The White House on Thursday announced three new executive actions to ease the problem of abusive patent lawsuits that force companies to spend money on litigation that could have been spent on research, but legislation will be needed to significantly deter that practice.
Patent assertion entities sometimes use a poorly defined or expired patent on consumer technology to extort an out-of-court settlement from small businesses using the tactic. To combat the problem the Obama administration tasked the U.S. Patent and Trade Office with new efforts to broaden its review of patents and increase its education about technology-related patents. The White House published these new actions in a fact sheet that also included updates about existing executive efforts President Barack Obama announced in June 2013.
During his State of the Union speech Obama called for legislation that would allow tech companies to spend less money on "needless" patent infringement lawsuits.
"Let's pass a patent reform bill that allows our businesses to stay focused on innovation, not costly, needless litigation," Obama said.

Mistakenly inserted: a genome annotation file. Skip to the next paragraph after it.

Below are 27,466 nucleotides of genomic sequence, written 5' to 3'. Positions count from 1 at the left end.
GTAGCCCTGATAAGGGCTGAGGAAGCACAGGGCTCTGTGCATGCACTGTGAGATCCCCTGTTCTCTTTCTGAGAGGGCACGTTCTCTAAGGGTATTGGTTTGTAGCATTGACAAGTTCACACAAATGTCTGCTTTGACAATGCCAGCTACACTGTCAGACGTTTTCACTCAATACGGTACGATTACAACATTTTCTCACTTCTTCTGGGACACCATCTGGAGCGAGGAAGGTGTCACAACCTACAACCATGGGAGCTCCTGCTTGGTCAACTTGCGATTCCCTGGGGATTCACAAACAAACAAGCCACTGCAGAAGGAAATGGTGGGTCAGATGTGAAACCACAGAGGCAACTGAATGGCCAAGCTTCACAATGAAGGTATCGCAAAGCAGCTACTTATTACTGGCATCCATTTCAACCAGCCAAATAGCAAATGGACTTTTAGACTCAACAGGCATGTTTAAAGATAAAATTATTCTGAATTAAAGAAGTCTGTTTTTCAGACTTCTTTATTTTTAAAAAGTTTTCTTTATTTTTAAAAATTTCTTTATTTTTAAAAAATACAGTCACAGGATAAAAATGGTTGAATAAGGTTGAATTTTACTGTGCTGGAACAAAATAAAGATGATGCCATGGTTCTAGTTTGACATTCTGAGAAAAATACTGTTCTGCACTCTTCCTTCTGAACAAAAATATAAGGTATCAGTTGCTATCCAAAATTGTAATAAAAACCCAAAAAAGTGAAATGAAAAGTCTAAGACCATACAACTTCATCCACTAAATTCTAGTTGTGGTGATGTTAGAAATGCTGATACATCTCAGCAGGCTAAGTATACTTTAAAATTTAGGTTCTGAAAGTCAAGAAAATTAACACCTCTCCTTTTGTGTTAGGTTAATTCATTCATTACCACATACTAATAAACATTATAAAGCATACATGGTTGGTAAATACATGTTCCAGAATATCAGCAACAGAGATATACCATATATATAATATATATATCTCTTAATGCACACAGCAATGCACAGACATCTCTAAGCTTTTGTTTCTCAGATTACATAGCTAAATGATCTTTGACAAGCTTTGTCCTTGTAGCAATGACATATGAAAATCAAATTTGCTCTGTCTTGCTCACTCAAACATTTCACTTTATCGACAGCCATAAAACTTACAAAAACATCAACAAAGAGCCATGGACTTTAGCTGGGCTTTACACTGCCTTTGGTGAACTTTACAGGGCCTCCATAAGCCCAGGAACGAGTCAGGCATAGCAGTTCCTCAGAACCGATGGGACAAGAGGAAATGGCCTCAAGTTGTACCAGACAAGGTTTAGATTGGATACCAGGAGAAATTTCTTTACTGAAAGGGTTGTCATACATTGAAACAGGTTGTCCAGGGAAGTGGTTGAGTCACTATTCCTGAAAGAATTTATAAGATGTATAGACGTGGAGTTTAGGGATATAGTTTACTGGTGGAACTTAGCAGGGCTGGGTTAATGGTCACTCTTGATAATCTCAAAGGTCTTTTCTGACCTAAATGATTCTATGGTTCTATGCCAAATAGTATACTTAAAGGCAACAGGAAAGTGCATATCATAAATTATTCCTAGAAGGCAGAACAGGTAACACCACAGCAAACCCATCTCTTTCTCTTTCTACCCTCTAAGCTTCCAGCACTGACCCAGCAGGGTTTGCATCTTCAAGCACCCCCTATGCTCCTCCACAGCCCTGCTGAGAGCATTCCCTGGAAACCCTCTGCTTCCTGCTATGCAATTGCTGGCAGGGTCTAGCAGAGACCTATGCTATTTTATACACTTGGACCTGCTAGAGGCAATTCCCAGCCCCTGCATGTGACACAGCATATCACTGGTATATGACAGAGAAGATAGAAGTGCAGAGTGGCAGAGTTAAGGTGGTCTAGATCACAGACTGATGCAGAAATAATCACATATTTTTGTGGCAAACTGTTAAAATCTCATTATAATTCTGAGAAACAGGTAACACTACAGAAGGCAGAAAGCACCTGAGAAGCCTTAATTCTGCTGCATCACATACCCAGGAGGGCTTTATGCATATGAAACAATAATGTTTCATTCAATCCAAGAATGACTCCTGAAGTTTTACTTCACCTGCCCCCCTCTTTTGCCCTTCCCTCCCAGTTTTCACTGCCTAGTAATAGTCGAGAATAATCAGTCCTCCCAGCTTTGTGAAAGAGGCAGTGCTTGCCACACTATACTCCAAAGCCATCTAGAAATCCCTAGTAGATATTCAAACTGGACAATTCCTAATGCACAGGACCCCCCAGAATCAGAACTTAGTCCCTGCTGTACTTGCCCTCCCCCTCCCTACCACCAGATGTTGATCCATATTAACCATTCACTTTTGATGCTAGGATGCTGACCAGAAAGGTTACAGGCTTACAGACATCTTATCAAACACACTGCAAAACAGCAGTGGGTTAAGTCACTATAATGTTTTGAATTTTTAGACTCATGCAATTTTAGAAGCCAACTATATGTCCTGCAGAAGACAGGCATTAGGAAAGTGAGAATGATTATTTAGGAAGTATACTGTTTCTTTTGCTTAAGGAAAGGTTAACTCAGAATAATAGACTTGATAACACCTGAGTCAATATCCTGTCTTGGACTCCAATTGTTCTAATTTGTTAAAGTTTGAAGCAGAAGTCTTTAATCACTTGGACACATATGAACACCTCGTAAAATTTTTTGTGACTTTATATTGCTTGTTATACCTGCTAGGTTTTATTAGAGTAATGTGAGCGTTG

The new executive actions include a USPTO initiative to determine whether patents are original by helping the private sector work with patent examiners and applicants to “crowdsource” the search for prior art, which is technology that existed before a patent claim was filed.
The USPTO will also provide more technical training and guidance to patent examiners to help them keep up with fast-paced applications for tech industry patents. The agency will also appoint a full-time Pro Bono Coordinator for inventors who lack legal representation, the White House announced.
The House passed the bipartisan Innovation Act aimed
at defending the patent rights of inventors in December and limiting the
frequency of abusive patent lawsuits, but Obama has not taken a stance on the bill. As the Innovation Act heads to the Senate, Democrats may
debate the bill's "loser pays" model, which could limit the
discretion of courts by requiring the losers of a patent lawsuit to pay the
winning party's legal fees, with certain exceptions.